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Review: 'Slums of Beverly Hills' on-target with comic realism


August 23, 1998
Web posted at: 10:24 a.m. EDT (1424 GMT)

From Reviewer Paul Tatara

(CNN) -- First-time writer/director Tamara Jenkins' "Slums of Beverly Hills" is far and away the most unfortunately titled film so far this year. Nine times out of 10, any movie that squeezes "Beverly Hills" into its moniker focuses on such forcefully humorous sights as poodles wearing designer dog suits and preschoolers getting expensive facials just beyond those forbidding hedges. And the laffs just keep on comin'.

Slums of Beverly Hills," however, is the best-written comedy I've seen since "The Opposite of Sex" ... if you're interested in richly drawn characters, anyway. Jenkins ultimately doesn't lead her cast (or her audience) towards a worthy payoff, but the trip getting there is unexpected, and, generally speaking, a whole lot of fun. I really hope people will get out and see this one. A lot of comic filmmakers manage to garner a cult by displaying a far weaker grasp of the human condition than Jenkins shows here. In other words, she's smarter than they are, and isn't afraid to admit it.

I hope I'm not scaring anybody away by using the word "smart." Nobody's referencing Italian poets. This is smart with its sights satirically lowered, all the way down to a family that gets excited when they actually move into an apartment that sports orange shag carpeting. The movie is set in 1976, where we follow the adventures of Vivian Abramowitz (the wonderfully harried Natasha Lyonne), a teen-ager who, as the film begins, is growing alarmed by her increasingly expanding bosom.

Her divorced father, Murray (Alan Arkin, in top, mid-'70s form) is a lowly car salesman who drags his family around in the dead of night, moving from one cheap apartment complex to another. He's trying to stay one step ahead of the landlords and bill collectors, so, at first, you think Murray is just a loser schmuck with no scruples.

As the story continues, though, we discover the desperate nature of his compulsions. He loves his kids, improvising a life that'll give them the things that he isn't really capable of providing. As the oldest of his two sons (David Krumholtz, who's very funny) points out, other people live their lives like this, so why shouldn't the Abramowitzes? Desert nomads, for instance, do a lot of nighttime moving.

Vivian's experiences drive the story, with her comically off-kilter obsessions with her body and developing sexuality serving as the basis for a lot of the humor. This is one of the most blunt, unromanticized coming-of-age movies I've ever seen. Vivian forever bitches about the size of her breasts, and, though it sounds a lot cheaper than Jenkins makes it, her wrestling with them provides a number of cringing laughs.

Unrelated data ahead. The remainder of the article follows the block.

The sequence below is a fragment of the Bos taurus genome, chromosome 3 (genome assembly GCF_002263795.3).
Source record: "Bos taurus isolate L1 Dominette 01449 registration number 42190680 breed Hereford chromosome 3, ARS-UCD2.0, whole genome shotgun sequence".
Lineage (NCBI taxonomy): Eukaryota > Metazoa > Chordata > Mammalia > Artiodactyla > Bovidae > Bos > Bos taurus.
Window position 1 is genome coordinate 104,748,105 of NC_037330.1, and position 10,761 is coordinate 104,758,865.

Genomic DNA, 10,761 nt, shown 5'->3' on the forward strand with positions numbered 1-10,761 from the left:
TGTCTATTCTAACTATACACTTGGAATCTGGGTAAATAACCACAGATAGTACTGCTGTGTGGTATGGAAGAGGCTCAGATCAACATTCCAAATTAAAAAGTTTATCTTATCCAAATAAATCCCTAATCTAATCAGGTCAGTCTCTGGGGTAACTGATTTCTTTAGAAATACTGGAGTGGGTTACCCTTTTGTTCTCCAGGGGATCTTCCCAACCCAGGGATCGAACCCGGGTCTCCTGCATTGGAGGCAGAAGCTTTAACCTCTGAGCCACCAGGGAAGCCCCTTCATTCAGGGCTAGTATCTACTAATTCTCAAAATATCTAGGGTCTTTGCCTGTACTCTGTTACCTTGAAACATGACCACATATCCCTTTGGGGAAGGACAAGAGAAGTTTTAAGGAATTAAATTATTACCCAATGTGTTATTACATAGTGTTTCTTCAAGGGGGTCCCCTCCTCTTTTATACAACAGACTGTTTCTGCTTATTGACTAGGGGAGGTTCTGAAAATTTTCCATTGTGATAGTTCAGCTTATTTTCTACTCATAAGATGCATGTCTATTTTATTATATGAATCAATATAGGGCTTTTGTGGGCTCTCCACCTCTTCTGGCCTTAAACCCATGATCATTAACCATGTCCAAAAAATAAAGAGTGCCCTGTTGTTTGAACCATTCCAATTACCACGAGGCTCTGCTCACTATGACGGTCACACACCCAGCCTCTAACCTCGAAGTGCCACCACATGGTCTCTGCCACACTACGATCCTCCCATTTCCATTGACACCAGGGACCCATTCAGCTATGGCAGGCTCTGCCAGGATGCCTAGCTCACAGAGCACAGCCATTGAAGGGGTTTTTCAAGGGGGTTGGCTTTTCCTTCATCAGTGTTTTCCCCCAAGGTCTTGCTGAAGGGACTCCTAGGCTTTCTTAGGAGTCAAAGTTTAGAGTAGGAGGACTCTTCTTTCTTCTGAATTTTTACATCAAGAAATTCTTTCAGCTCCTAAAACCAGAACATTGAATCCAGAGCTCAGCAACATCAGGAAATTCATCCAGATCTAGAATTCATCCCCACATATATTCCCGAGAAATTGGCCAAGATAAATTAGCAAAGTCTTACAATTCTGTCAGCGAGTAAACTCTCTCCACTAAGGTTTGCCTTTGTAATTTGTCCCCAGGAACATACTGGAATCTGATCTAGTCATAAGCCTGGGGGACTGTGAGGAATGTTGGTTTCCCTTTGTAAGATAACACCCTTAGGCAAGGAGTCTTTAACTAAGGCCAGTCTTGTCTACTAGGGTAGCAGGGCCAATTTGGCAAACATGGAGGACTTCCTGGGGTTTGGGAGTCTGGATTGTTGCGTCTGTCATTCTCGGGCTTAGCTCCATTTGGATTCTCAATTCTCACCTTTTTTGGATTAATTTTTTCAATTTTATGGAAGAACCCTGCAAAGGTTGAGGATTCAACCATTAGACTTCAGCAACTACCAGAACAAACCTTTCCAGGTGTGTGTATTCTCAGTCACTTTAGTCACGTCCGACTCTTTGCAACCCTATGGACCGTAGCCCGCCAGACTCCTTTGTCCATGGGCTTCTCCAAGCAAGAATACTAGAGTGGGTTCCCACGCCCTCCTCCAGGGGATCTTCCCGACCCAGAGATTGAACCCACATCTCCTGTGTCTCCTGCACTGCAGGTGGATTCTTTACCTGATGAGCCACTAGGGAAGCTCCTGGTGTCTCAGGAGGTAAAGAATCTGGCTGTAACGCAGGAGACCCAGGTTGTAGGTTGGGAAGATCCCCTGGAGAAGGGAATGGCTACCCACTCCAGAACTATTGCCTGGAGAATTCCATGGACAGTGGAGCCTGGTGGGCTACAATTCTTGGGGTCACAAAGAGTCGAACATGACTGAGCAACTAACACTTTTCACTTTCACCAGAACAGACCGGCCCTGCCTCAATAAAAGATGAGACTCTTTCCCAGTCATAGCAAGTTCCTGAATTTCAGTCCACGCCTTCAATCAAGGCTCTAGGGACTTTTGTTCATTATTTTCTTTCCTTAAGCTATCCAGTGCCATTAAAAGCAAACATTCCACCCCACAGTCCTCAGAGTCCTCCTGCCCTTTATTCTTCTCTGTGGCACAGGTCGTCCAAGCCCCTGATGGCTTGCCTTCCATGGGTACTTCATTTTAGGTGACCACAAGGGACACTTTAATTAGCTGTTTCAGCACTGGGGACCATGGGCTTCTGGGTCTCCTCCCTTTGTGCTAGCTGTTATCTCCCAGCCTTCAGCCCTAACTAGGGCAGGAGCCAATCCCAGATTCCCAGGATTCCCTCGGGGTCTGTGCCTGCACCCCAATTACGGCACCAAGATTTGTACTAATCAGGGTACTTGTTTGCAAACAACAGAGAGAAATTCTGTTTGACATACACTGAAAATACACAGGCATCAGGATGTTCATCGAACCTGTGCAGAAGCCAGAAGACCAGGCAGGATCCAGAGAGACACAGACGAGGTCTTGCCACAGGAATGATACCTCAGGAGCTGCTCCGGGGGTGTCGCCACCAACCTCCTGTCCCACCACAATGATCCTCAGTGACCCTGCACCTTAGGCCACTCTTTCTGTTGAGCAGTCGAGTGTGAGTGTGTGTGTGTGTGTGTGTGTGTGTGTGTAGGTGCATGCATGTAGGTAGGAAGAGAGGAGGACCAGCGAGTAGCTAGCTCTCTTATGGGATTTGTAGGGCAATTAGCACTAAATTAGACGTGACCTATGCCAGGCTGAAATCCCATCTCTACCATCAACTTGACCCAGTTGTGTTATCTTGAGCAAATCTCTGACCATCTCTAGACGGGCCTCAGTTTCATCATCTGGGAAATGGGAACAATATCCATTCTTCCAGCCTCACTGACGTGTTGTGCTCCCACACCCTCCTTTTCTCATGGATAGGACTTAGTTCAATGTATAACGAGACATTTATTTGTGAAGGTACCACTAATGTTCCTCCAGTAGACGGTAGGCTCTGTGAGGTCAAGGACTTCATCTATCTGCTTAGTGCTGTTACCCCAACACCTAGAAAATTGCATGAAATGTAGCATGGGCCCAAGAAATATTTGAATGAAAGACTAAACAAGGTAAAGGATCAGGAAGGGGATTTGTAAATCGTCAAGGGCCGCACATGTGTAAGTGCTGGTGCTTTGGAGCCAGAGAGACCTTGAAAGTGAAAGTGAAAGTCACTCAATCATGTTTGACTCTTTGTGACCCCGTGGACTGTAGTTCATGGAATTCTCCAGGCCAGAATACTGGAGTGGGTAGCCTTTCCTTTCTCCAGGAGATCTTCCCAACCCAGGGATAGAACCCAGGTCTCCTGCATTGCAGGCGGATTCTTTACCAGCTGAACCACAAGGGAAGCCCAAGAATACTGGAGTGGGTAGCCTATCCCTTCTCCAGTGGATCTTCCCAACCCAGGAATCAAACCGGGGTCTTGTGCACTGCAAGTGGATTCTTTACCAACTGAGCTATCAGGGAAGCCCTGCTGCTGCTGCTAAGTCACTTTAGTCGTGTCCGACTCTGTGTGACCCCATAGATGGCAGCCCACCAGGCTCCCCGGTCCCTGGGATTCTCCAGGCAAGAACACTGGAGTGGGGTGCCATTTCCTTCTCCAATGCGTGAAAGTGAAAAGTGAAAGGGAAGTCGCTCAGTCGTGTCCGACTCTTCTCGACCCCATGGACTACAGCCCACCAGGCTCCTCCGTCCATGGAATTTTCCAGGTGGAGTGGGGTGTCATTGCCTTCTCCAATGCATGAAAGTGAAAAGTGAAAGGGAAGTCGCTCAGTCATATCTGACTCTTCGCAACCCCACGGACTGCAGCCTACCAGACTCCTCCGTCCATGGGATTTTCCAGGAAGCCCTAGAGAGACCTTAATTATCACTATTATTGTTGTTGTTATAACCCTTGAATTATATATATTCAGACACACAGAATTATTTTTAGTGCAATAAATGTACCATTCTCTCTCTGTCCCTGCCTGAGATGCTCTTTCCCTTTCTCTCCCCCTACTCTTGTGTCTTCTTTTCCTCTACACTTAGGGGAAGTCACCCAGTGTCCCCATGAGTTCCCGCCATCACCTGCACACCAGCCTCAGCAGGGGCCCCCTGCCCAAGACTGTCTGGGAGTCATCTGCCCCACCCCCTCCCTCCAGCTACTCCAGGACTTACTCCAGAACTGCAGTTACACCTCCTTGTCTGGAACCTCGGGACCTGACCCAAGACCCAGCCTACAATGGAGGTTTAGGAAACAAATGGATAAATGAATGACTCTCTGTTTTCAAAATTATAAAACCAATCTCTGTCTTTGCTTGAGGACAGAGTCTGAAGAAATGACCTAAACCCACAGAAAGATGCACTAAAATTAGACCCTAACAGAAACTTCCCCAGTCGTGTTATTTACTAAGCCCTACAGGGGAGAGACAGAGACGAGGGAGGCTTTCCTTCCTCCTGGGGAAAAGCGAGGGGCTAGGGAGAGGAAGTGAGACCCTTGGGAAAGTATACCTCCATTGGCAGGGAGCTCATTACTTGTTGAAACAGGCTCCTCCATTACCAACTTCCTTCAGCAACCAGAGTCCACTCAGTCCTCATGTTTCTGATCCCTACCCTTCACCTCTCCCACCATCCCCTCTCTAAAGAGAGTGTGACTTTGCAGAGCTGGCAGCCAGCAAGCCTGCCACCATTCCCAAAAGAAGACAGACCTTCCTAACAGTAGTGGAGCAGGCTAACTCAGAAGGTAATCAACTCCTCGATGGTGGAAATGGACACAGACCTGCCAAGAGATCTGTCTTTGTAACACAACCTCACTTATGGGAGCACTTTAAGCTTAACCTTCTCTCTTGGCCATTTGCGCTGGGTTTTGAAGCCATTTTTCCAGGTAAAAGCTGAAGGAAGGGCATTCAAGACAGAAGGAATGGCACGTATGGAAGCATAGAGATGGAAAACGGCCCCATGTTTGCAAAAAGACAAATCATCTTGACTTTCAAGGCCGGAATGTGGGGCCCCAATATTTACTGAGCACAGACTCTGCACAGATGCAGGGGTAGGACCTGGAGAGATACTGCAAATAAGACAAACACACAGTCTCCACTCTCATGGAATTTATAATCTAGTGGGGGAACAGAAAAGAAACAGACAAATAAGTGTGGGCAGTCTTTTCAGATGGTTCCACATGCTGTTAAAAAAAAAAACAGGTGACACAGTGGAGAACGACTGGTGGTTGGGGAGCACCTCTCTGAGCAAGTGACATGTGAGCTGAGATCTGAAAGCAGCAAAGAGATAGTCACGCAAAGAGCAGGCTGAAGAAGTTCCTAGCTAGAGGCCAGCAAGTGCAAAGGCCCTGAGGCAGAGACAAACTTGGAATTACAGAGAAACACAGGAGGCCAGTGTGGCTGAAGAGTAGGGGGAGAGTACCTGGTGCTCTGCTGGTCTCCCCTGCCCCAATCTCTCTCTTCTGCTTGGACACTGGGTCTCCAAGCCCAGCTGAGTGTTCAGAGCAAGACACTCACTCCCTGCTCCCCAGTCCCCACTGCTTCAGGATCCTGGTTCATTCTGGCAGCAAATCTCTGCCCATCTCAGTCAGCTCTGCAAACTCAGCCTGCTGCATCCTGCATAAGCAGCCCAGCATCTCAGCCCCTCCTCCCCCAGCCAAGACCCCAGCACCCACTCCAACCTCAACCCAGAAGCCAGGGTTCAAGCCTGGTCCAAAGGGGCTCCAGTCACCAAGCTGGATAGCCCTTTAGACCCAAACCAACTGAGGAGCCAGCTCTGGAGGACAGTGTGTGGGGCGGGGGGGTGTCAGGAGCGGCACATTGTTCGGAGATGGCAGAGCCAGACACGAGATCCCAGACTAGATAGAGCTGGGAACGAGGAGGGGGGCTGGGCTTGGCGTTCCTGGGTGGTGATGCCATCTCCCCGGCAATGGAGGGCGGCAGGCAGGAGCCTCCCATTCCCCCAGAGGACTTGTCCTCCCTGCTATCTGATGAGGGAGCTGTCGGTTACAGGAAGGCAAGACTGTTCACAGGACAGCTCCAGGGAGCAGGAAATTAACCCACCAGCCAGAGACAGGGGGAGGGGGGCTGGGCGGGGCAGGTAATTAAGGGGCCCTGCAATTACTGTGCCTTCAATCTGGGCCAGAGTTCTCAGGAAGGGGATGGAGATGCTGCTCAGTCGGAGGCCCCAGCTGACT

Especially hilarious is the scene (set in a Sizzler steakhouse; the lower middle-class touches are dead-on) in which Murray forces Vivian, who's wearing a halter-top, to go in the bathroom and put on a bra. She argues, quite rightly, that this will look ridiculous, but she finally relents. When she returns to their table, the bra/halter combo looks like some kind of therapeutic breast harness.

This bodily fixation comes to a head when a free-spirited, drug-abusing cousin (Marisa Tomei) moves in with the family -- courtesy of very important rent money from her father -- and starts lackadaisically attending nursing school. I realize I'm pointing out that everybody in the cast is great, but Tomei hasn't been this good in years. There's an underlying level of sadness to her performance that somehow never manages to get mawkish.

Another sexually shaded comic highlight comes when Tomei and Lyonne (whose character, until this point, is virtually played like a teen-age Selma Diamond) break into a spontaneous dance that features Tomei's vibrator as a sort of stage prop. The scene, like much of the better moments in the film, walks a thin line between comedy and outward embarrassment, but it's a very real line to be walking. This is where Jenkins the director shows flashes of knowing exactly what she's doing, how far she wants to take the characters before she pulls back. Her instincts as a director, unfortunately, aren't as consistently on the money as her writing. I do feel, though, that that will come in time.

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The supporting cast is also good. Kevin Corrigan, fast becoming the new Steve Buscemi, has several funny scenes as an amorous (though Charles Manson obsessed) pot-dealing neighbor who's after Vivian and her blossoming body. Corrigan plays bemused better than anybody I can think of. He never, ever seems to know what's going on, but he keeps plugging away, hoping to get something out of whatever it is that he currently can't understand.

Krumholtz, as I've already said, is also a gas. You haven't lived until you've seen his stoned, underwear-clad impersonation of Sinatra singing "Luck Be a Lady." (When people take their clothes off in this movie, with the exception of the taut Tomei, they really look like people who've taken they're clothes off. Their unashamed flabbiness anchors them in the same world we inhabit.)

So it's not perfect, but "Slums of Beverly Hills" is the real thing. Jenkins speaks with a self-specific voice that deserves our attention, regardless of the occasional miscues. Thankfully, real life has once again entered the comic forum.

"Slums of Beverly Hills" could disconcert a lot of people, but, when I saw it, I noticed tons of mother/daughter teams in the theater who were laughing out-loud. There's sex, one moment of casual pot smoking (through an amusingly less-than-casual bong), and several shots of exposed breasts. Rated R. 91 minutes.

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